Baseball Matchup

Posted in Design by Tom Harman on November 17, 2010

Baseball Matchup

(This is the third post in a series documenting the making of our Android concepts. Catch up on the first and second. Look out for the fourth installment tomorrow.)

Having lived in the US for about a year now, it felt about time I started learning a little about the fundamentals of American sport. A New York brainstorm topic, ‘Enhancing sporting events through mobile’, led Mr. Corrigan to step up to the plate with an exciting germ of an idea named ‘batting scope’. A promising concept and an excuse to learn the rules of baseball? How could I not develop this idea?!


After a few initial pages of notes, I came to the realisation that creating a truly worthwhile experience would require a much deeper understanding of baseball fan culture; not just the rules. I quizzed Cameron on and off for a week or so with questions about what stats in baseball are most compelling and why particular players or rivalries are significant. I learned some key things:

  1. The relationship between pitcher and batter at specific times during the game has a huge impact on the outcome of a pitch. (i.e. Whether the batter will even try to hit it)
  2. There is no chance of getting a decent data connection at Yankee stadium.
  3. There are more stats available in baseball than any other sport I've seen.
  4. Some seats have much better visibility than others. How can the app cater to all?
  5. The app will need a lot of setting up before it can be useful.
  6. I've never used an Android phone before.

Before doing anything else, I needed to borrow a Droid for the week, install every app I could find and live as much as possible with the device. There were a ton of insights I learned in terms of UI conventions but the most significant was deciding on the orientation people would need to hold their phone. Rendering the app horizontally was crucial for visualizing the stats but this meant extra attention to detail was necessary to make the interactions feel intuitive, when the handset would be held differently from how it is during the majority of daily tasks a user performs. Inspired by the camera app in landscape mode, my plan was to make all in-game interactions controllable with just the right hand thumb. (Lefties, I apologise.)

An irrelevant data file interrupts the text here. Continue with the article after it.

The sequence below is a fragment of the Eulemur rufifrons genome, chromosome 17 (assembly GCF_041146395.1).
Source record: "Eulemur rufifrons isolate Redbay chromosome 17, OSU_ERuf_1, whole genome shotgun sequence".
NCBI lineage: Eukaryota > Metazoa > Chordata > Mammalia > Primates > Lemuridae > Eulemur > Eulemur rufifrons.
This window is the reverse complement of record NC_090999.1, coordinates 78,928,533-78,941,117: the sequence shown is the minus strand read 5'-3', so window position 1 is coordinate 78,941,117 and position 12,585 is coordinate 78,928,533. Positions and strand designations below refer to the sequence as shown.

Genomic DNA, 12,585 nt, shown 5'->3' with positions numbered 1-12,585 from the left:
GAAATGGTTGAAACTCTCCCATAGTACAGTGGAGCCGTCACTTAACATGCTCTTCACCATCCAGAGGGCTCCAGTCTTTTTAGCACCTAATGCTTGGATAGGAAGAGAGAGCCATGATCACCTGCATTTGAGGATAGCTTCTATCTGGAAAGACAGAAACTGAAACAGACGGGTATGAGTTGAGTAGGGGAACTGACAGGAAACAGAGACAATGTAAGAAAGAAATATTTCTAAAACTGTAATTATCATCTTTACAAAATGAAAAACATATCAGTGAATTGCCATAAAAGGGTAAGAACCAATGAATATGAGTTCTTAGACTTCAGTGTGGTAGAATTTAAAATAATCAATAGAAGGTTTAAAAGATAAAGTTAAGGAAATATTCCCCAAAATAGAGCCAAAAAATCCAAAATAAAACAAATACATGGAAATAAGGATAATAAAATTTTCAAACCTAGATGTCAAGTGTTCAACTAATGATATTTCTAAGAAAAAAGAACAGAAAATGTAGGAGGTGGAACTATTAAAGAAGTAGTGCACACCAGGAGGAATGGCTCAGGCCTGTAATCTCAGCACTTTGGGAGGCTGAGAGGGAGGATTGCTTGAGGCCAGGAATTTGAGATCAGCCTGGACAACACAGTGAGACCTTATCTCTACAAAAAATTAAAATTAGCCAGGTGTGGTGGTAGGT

The video below shows some interface iterations drawn on the <a href=””>Android wireframe sketchsheets</a> that <a href=”!/dresouzax>Andre</a> put together.


Making Baseball Matchup feel like a native Android app - and not an iPhone rip-off - was tricky, particularly given the volume of unconventional UI elements required in the screens explaining the concept. What made the most difference by far was the typography. Employing the Droid sans typeface instantly made the whole thing feel more consistent with the device.

The interface colour scheme was influenced by how the app would be used, mainly that it needed to avoid distracting or confusing users when held up over a large green playing field and crowds of people. I also wanted to avoid showing any allegiance to a particular team - though this could be a nice customisable element in the future - so going with the classic American red, white and blue felt like the natural choice. I quickly whipped up a logo with the intention of making the whole app feel obviously baseball and relevant to all ages and levels of fans.

Niche / Awesome

This app clearly has a pretty specific audience. A user needs to:

  1. Be a baseball fan.
  2. Be at the game.
  3. Own an Android phone.
  4. Have arms that don't tire easily, or hold hot dogs too often.

In addition, on the development side, you have all the issues regarding the cost of licensing data as well as the technical ambition of the project. A full scale launch would take some serious ironing out of these creases. But how awesome would it be if it existed?

Augmented Reality is currently seen as a bit of a gimmick. It’s a powerful tool but often executed for the sake of technology, rather than adding real value to the environment you’re in. We often talk about the 2Screen user experience and how we use technology to augment television. Taking the 2Screen thinking and applying it to a physical domain feels like the natural extension of this experience. I’m excited about the possibilities of a world that leverages the clarity of data visualization we know and love from watching sport on TV but without taking it away from the real fans who paid money to be watching it there, live at the game.

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